Create the database and make sure the name matches what’s in wp-config.php from the last step. Now you’ll be able to upload your .sql file.

Next, I take the wp-content folder that I stored on my computer, and copy it over to the new remote. At this point, the site homepage will load correctly. You might notice other pages won’t resolve, and will produce a 404 “not found” response. That error has to do with certain Apache settings, and can be fixed by tweaking some options.

Server settings

With my setup, I encountered the above issue with page permalinks . WordPress relies on the .htaccess file to route pages/posts with their correct URL slugs. By default, this Apache setup does not allow its settings to be overridden by .htaccess directives. To fix this issue, the httpd.conf file needs to be edited. Mine was located in this directory: /etc/httpd/conf

You’ll need to find (or create) a section that corresponds to the default document root: <Directory “/var/www/html”></Directory>. In that block, they’ll be a AllowOverride command that is set to “None”. That needs to be changed to “All” for our configuration file to work.

apache config settings found in the HTTPD conf file

Final steps

After all the data and content has been transferred, do some smoke-testing. Try out as many pages and features as you can to make sure the new site is working as it should. Make sure you keep a back-up of everything some place secure (I use an S3 bucket). Once satisfied, you can switch your domain’s A records to point at the new box. Since the old and new servers will appear identical, I add a console.log(“new server”) to the header file. That allows me tell when the DNS update has finally resolved. Afterwards, I can safely cancel/decommission the old web hosting package.

Don’t forget to make sure SSL is setup!

Updates

AWS offers an entire suite of services to help businesses migrate. AWS Application Migration Service is a great choice to “simplify and expedite your migration while reducing costs”.

Upgrade PHP

In 2023, I used this blog post to stand-up a WordPress website. I was using a theme called Balasana. When I would try to set “Site Icon” (favicon) from the “customize” UI I would receive a message stating that “there has been an error cropping your image“. After a few Google searches, and also asking ChatGPT, the answer seemed to be that GD (a graphics library) was either not installed or not working properly. I played with that for almost an hour, but with no success. GD was installed, and so was ImageMagick (a back-up graphics library that WordPress falls back on).

The correct answer was that I needed to upgrade PHP. The AWS Linux 2 image comes with PHP 7.2. Upgrading to version 7.4 did the trick. I was able to make that happen, very painlessly, by following a blog post from Gregg Borodaty  (we don’t know each other). The title of his post is “Amazon Linux 2: Upgrading from PHP 7.2 to PHP 7.4” (thanks Gregg).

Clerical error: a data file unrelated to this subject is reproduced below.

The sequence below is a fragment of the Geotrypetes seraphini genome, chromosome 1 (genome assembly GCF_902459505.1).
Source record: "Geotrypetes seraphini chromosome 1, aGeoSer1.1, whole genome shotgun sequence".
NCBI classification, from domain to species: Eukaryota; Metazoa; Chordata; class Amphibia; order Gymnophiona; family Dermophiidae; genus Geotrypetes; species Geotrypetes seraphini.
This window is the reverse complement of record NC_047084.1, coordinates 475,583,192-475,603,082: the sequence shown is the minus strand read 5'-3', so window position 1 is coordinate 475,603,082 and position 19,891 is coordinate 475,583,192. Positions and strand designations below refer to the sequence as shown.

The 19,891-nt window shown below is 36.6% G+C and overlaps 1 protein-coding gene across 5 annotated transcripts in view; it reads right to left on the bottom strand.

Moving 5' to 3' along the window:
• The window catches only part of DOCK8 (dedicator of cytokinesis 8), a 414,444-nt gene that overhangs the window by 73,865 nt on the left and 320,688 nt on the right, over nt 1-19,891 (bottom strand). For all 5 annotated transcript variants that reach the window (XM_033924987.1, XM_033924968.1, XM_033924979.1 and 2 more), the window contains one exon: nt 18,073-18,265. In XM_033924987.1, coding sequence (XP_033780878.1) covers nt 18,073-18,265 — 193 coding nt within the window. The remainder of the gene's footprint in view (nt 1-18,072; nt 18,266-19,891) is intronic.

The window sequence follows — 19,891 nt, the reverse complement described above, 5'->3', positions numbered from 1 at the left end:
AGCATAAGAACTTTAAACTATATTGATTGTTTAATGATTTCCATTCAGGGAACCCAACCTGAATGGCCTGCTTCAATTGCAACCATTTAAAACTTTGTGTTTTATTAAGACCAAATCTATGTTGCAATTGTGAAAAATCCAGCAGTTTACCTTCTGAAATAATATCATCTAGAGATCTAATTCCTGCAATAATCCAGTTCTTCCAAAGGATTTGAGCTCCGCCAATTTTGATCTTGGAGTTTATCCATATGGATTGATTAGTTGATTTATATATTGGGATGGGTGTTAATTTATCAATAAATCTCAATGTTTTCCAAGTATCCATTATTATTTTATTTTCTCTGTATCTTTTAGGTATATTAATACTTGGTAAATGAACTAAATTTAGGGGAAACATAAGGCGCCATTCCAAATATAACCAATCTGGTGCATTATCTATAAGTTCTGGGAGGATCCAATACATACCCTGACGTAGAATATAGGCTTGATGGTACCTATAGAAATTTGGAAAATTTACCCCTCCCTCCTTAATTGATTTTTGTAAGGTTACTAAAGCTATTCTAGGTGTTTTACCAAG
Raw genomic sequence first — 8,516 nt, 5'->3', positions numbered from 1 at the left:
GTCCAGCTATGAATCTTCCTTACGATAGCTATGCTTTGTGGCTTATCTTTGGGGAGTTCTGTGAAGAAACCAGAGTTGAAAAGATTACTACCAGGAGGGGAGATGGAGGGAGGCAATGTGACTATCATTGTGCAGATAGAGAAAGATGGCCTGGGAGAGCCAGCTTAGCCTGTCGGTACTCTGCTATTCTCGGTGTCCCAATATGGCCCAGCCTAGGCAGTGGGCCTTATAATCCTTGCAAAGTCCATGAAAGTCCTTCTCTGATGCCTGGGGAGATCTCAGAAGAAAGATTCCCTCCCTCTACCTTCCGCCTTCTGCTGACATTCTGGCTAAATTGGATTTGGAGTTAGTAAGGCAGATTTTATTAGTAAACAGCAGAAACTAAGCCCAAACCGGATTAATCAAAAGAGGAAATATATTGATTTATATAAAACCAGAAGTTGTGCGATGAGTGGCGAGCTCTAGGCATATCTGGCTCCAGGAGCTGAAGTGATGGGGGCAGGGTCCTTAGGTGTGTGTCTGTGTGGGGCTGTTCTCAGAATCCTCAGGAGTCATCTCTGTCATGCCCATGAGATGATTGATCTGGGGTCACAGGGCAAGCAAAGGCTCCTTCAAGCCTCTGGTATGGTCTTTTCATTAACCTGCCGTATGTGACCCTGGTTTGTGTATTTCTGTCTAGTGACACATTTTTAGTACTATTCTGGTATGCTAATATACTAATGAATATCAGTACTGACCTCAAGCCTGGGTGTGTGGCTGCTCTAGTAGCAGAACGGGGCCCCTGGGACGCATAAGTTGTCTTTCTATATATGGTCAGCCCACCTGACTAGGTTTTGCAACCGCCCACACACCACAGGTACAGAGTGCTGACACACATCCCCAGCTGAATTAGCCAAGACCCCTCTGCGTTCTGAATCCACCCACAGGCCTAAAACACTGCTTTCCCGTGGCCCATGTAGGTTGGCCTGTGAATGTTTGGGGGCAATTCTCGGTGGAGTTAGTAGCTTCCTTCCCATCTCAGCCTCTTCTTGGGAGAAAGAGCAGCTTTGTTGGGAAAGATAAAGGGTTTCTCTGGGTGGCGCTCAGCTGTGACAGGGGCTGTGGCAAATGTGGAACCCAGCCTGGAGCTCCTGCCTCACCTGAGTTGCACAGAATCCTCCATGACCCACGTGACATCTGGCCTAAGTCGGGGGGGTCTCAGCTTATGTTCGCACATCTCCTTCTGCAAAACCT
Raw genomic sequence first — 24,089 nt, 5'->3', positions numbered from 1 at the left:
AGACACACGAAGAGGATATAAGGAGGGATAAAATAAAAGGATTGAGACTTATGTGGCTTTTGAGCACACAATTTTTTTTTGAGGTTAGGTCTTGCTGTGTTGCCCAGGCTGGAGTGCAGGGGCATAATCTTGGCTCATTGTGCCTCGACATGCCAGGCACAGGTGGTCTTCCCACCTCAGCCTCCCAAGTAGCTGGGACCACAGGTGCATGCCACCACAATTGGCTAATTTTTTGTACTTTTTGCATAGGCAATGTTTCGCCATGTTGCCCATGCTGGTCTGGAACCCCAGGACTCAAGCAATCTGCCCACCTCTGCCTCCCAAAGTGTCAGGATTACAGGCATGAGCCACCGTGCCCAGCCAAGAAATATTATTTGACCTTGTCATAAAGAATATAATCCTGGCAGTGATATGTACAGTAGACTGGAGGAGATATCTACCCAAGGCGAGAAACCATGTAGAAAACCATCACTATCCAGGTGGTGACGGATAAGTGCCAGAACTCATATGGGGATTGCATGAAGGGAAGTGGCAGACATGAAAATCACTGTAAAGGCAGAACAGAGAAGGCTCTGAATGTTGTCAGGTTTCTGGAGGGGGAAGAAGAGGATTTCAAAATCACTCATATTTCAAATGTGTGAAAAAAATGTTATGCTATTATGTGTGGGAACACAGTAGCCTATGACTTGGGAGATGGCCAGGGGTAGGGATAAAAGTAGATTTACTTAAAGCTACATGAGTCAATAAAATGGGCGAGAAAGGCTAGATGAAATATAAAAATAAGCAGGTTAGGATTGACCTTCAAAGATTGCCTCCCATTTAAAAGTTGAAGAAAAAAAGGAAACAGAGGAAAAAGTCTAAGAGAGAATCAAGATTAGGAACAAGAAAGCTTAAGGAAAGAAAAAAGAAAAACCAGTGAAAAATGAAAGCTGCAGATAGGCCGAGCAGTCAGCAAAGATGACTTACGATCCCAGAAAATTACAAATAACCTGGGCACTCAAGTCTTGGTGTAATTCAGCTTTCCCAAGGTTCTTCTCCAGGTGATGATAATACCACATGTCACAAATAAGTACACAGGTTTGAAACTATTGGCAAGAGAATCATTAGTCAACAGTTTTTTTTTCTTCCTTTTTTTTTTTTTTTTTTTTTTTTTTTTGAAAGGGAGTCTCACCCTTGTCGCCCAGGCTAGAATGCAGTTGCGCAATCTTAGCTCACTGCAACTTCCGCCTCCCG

Automatic MySQL dump to S3

Automatic MySQL dump to S3

I have had some lousy luck with databases. In 2018, I created a fitness app for martial artists, and quickly gained over a hundred users in the first week. Shortly after, the server stopped resolving and I didn’t know why. I tried restarting it, but that didn’t help. Then, I stopped the EC2 instance from my AWS console. Little did I know, that would wipe the all of the data from that box. Ouch.

Recently, a client let me know that their site wasn’t working. A dreaded “error connecting to the database” message was all that resolved. I’d seen this one before – no sweat. Restarting the database usually does the trick: “sudo service mariadb restart”. The command line barked back at me: “Job for mariadb.service failed because the control process exited with error code.”

Uh-oh.

The database was corrupted. It needed to be deleted and reinstalled. Fortunately, I just happen to have a SQL dump for this site saved on my desktop. This was no way to live – in fear of the whims of servers.

Part of the issue is that I’m running MySQL on the same EC2 instance as the web server.  A more sophisticated architecture would move the database to RDS. This would provide automated backups, patches, and maintenance. It also costs more.

To keep cost low, I decided to automate MySQL dumps and upload to an S3 bucket. S3 storage is cheap ($0.20/GB), and data transfer from EC2 is free.

Deleting and Reinstalling the Database

If your existing database did crash and become corrupt, you’ll need to delete and reinstall it. To reset the database, I SSH’d into my EC2 instance. I navigated to `/var/lib/mysql`

cd /var/lib/mysql

Next, I deleted everything in that folder:

sudo rm -r *

Finally, I ran a command to reinitialize the database directory

mysql_install_db --user=mysql --basedir=/usr --datadir=/var/lib/mysql

Reference: https://serverfault.com/questions/812719/mysql-mariadb-not-starting

Afterwards, you’ll be prompted to reset the root password.

A CLI prompt to reset the root password after installing mariadb

You’ll still need to import your sql dump backups. I used phpMyAdmin to do that.

Scheduled backups

AWS Setup

The first step was to get things configured in my Amazon Web Services (AWS) console. I created a new S3 bucket. I also created a new IAM user, and added it to a group that included the permission policy “AmazonS3FullAccess”.

AWS policy to allow full S3 access
This policy provides full access to all buckets.